One of the most power-hungry Governors in the Northwest is running again.
Many had suspected that Jay Inslee would not seek a third term but he has indeed filed again.
Not only that, but gun-grabbing Attorney General Bob Ferguson is also running for re-election. The citizens of Washington need a break with some freedom-loving faces and they won’t get it with these two back in office.
Inslee, a Democrat, announced his intent to run for a third term last August, shortly after dropping out of the Democratic presidential primary race. It became official last week, when Inslee and 36 — yes, 36 — challengers formally filed to run for the state’s highest office.
He is the first governor to seek a third consecutive term in office since Republican Gov. Dan Evans sought — and won — a third term in 1972. Evans is the only governor to serve three consecutive terms in the state’s history, a list Inslee hopes to join this fall.
To do so, Inslee will first need to finish as one of the top two candidates in the state’s all-party, top-two primary on Aug. 4 among a host of other candidates. An incumbent governor has not lost in a primary since 1980, when Democratic Gov. Dixy Lee Ray was beaten out by Democratic State Sen. Jim McDermott, who went on to lose to Republican John Spellman.
A slew of Republican candidates filed to run against Inslee, with anti-tax activist Tim Eyman perhaps being the most well-known challenger. Eyman, who has not held public office before, announced his intent to run for governor as an independent in November, before reversing that decision in February and announcing his intention to run as a Republican.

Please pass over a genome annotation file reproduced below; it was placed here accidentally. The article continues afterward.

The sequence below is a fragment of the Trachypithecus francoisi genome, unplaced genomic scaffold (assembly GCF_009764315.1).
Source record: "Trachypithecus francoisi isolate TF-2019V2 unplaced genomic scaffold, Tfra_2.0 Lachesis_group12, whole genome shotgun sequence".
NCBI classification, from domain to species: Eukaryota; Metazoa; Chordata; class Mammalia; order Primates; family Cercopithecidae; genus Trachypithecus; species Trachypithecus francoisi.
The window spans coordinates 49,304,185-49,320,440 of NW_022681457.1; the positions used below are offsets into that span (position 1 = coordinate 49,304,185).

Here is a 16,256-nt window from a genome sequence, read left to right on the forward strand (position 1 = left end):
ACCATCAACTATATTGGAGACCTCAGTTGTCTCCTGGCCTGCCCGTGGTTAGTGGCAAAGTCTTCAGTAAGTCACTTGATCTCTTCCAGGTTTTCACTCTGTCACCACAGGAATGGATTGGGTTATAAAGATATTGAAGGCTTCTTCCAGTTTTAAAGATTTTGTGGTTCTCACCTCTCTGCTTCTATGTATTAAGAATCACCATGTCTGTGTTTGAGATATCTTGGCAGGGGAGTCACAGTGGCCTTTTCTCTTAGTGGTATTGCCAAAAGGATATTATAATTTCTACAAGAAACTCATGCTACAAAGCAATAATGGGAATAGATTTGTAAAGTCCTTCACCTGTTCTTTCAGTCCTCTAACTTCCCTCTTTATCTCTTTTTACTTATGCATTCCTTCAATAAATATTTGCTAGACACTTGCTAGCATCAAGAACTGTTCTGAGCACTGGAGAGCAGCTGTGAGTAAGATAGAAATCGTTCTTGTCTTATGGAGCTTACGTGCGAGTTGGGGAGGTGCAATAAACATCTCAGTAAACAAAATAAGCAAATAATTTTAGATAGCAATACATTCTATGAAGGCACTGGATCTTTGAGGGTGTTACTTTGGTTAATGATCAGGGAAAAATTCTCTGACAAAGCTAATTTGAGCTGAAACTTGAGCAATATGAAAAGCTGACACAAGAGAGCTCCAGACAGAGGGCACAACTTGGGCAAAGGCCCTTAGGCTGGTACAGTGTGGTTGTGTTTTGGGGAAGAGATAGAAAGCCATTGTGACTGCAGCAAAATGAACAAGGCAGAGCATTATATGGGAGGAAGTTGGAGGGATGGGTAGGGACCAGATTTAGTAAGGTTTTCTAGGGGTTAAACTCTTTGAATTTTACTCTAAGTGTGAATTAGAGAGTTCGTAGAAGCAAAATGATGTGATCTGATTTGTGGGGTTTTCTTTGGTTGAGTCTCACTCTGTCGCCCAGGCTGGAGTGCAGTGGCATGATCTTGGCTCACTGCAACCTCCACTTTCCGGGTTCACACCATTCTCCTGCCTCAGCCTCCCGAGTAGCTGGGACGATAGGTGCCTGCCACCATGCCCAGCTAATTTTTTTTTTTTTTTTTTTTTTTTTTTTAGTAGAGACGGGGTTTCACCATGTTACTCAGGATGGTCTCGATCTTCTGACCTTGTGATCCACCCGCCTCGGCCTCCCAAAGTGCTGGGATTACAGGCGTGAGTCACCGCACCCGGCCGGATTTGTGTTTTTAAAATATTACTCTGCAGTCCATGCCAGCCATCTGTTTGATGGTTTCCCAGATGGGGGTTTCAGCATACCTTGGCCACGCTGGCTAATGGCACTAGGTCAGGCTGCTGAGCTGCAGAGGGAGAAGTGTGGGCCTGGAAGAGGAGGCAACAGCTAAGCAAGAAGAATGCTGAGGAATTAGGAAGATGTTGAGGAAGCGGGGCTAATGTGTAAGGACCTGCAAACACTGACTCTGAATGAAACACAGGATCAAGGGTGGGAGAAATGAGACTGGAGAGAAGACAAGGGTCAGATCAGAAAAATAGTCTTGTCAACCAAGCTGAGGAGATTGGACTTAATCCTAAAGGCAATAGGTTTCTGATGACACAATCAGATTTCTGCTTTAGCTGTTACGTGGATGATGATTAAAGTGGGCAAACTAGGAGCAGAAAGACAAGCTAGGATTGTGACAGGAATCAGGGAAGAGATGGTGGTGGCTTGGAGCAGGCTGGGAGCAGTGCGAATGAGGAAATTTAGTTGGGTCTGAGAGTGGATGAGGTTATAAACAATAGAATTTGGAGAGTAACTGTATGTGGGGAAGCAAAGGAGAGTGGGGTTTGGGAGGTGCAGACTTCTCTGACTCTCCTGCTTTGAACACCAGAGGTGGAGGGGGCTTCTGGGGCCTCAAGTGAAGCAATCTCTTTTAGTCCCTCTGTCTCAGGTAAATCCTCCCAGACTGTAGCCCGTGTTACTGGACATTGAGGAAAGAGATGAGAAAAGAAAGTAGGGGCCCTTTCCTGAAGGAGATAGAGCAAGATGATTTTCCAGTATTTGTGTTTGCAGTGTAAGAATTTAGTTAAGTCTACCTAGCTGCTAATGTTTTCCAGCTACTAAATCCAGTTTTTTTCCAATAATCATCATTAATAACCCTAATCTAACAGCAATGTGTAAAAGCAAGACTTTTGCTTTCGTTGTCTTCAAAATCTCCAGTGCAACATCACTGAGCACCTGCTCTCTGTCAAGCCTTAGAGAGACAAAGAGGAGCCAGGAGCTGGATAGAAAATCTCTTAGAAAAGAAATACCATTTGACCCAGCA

Other Republicans who filed to run for the office include: State Sen. Phil Fortunato, R-Auburn, who has represented a district in southeastern King County in the Washington State Senate since 2017; Republic police chief Loren Culp, who is known for defying I-1639, the gun-control measure approved by Washington voters with over 59% of the vote in 2018; and Joshua Freed, the former mayor and city councilor of Bothell.
As eyes now turn to the primary election, Inslee holds a clear fundraising advantage over all of his opponents. As of May 16, the day after the filing period closed, Inslee had about $1.33 million cash on hand, after subtracting debt and expenditures from how much his campaign has raised overall. Of the $3.24 million in cash and in-kind contributions Insee received this election cycle, the Washington State Democratic Central Committee donated about $510,000 of the total.
Can any Republican take Inslee down?
Time will tell but Washington continues to move further and further to the left. This will make it difficult to take the radical left down.